Foxconn Technology Group, maker of Apple Inc. iPads, plans to renegotiate the price of its investment in Sharp Corp. after the Japanese TV maker widened its loss forecast and the shares fell the most since 1974.
“We plan to discuss the investment again, but for sure it won’t be at the original 550 yen-per-share,” Simon Hsing, a spokesman for Hon Hai Precision Industry Co., the Taipei-based flagship of Foxconn, said by phone today. “Sharp has agreed to us taking at least the same size of stake, with the possibility of an even larger stake.”
Hon Hai, the world’s largest contract manufacturer of electronics, intends to continue with the investment, Hsing said. Foxconn group companies will no longer recognize the NT$6.4 billion ($214 million) write-off they made last quarter because of Sharp’s share price decline, Hsing said. Miyuki Nakayama, a spokeswoman for Sharp, said the company hasn’t been approached by Hon Hai about renegotiating the terms.
Taiwan billionaire Terry Gou and his group agreed in March to invest 133 billion yen ($1.7 billion) to rescue Sharp, the Osaka-based company that reported a 138 billion-yen quarterly loss yesterday. The investment in Japan’s biggest liquid-crystal display maker may help Foxconn guarantee access to technology for panels used in mobile phones and TVs.
Sharp shares plunged 28 percent to 192 yen in Tokyo trading today after forecasting an annual loss of 250 billion yen. That’s more than its market capitalization of 213 billion yen after the stock’s biggest slump in more than three decades.
The decline could prompt Hon Hai to write off NT$6.1 billion and Foxconn Technology Co. NT$3.1 billion this quarter, based on the original investment plan, according to estimates by Vincent Chen, an analyst at Yuanta Securities Co. in Taipei.
Sharp’s convertible bonds due September 2013 dropped to 87 percent of the notes’ face value.
“It’s disastrous for Sharp,” said Amir Anvarzadeh, Singapore-based manager for Asia equity sales at BGC. “Hon Hai has to increase its stake in Sharp to keep it alive. Or they could turn around and write it off.”
There’s no fixed timeline for when a new price will be agreed, and the original transaction has not been completed, Hsing said. Foxconn intends to proceed with its technology cooperation and taking an equity stake, he said.
Foxconn, a maker of computer casings, and its affiliates agreed to buy a 9.9 stake in Sharp. Gou invested 66 billion yen for a 37.6 percent stake in Sakai Display Products Corp., formerly known as Sharp Display and using the LCD industry’s most advanced technology.
Last month, the cost to insure Sharp’s debt against default in the short term outstripped that for the longer term for the first time, a signal investors have concerns about the company’s ability to repay debt.
The two-year contracts on Japan’s largest maker of liquid-crystal displays jumped 453.7 basis points since June to 941.9 basis points, while the five-year cost rose 295 to 897.7, according to CMA prices as of Aug. 2.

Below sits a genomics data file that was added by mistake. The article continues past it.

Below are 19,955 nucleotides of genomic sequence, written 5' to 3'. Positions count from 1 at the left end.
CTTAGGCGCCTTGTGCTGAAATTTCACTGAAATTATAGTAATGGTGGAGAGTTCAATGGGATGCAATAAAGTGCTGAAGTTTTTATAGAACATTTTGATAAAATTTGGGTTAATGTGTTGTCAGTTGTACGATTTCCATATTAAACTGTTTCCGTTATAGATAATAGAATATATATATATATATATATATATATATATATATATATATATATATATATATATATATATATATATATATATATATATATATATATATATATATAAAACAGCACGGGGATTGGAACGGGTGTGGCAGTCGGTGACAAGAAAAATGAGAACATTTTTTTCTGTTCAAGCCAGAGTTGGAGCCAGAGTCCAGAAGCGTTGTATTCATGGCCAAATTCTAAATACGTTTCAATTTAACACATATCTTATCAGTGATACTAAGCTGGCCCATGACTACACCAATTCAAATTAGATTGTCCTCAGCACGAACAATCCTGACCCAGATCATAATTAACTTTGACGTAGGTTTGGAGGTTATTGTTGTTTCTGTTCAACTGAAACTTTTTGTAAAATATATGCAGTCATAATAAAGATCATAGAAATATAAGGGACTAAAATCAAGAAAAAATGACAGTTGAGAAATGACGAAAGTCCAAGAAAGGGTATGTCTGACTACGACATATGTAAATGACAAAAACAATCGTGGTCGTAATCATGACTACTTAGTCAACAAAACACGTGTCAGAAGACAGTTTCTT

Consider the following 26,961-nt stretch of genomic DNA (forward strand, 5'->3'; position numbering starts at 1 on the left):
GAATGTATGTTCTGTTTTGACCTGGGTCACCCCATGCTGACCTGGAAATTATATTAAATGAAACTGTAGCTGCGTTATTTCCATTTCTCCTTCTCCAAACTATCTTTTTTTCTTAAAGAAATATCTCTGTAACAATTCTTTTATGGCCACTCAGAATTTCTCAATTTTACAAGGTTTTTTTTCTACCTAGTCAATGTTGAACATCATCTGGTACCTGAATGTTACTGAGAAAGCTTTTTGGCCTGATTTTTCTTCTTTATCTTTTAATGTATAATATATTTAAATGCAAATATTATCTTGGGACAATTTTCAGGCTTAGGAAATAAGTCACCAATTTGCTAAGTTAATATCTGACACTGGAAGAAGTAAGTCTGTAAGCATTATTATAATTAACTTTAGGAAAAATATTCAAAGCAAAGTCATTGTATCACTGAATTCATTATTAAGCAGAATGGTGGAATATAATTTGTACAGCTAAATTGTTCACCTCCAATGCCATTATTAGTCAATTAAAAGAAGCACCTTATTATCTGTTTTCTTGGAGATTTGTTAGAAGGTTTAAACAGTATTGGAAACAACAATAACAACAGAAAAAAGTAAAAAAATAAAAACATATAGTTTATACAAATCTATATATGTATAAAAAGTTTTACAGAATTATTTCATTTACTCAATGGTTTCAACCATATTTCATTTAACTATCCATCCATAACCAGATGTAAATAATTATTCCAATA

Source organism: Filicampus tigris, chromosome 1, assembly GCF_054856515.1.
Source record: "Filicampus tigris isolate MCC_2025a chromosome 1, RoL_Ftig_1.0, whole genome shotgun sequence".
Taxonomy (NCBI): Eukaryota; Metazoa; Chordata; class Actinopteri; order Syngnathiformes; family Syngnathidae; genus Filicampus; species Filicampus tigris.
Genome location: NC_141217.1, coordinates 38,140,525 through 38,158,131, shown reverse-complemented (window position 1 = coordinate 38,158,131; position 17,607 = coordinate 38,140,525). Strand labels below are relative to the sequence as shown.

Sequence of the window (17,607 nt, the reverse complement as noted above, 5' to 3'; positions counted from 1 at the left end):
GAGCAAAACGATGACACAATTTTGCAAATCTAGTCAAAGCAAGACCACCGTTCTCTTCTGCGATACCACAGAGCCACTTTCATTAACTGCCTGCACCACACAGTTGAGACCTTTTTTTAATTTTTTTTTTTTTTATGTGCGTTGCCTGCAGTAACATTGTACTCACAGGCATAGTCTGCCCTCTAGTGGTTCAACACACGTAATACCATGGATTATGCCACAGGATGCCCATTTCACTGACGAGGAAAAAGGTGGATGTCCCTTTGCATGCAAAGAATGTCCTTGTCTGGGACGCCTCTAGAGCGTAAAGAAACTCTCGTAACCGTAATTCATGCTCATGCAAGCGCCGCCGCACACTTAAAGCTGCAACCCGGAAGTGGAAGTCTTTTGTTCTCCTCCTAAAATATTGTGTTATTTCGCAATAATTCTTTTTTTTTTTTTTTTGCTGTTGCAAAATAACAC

Sharp had a net loss of 138.4 billion yen in the three months ended June 30, widening from 49.3 billion yen a year earlier, the Osaka-based company said. The average of four analysts’ estimates compiled by Bloomberg was a loss of 76 billion yen.
The extra yield investors demand to own convertible bonds instead of government debt soared 489.4 basis points to a record 1,243.6 basis points, prices from the Tokyo Stock Exchange at 10:11 a.m. show.
Sharp has asked its lenders for a “back-up structure” to help the company raise long-term funds, Tetsuo Onishi, the senior managing director in charge of accounting, told reporters in Tokyo.
Sharp has 2 billion yen of bonds maturing later this month and about 200 billion yen of convertible bonds maturing in September 2013, according to data compiled by Bloomberg.
The prediction for further losses contrasts with Sony Corp.’s forecast of profit and Panasonic Corp.’s return to profit. Sony, the maker of Bravia TVs and PlayStation game machines reeling from four consecutive years of losses, reduced its full-year forecasts for net income, operating profit and sales yesterday, citing the slowing global economy and a stronger yen eroding its overseas earnings.
“I can’t be bullish on the Japanese consumer electronics makers,” said Ichiro Takamatsu, a fund manager at Tokyo-based Bayview Asset Management Co., which manages $2 billion. “I don’t see any promising products enough to spur their sales.”
Samsung Electronics Co., the world’s biggest TV maker, said last month that net income in the quarter ended June was 5.19 trillion won ($4.6 billion).
Sharp, which also makes solar cells, said it will implement its first workforce reduction since 1950. Restructuring expense drove the company to forecast a net loss eight times greater than its own projection of a 30 billion-yen loss three months ago. The loss outlook compares with the average 65.3 billion-yen loss estimate of 16 analysts compiled by Bloomberg.
“We’re in a situation where we can’t avoid taking job cuts and I’m torn up inside,” said Takashi Okuda, who became Sharp’s president in April. “Fixed costs weigh really heavy when sales are falling.”
Sharp’s bigger rivals, Sony and Panasonic, are already restructuring and shedding jobs.
Sony, which unveiled a plan in April to reduce 10,000 jobs this fiscal year, reduced its staffing at marketing units in developed countries and at its headquarters in the quarter ended June 30, spokesman Shiro Kambe said yesterday. Osaka-based Panasonic reduced 36,000 jobs in the year ended March 31.
Sharp promoted Okuda, 58, to replace Mikio Katayama, who became chairman, after predicting the worst loss in its 100-year history amid slumping demand.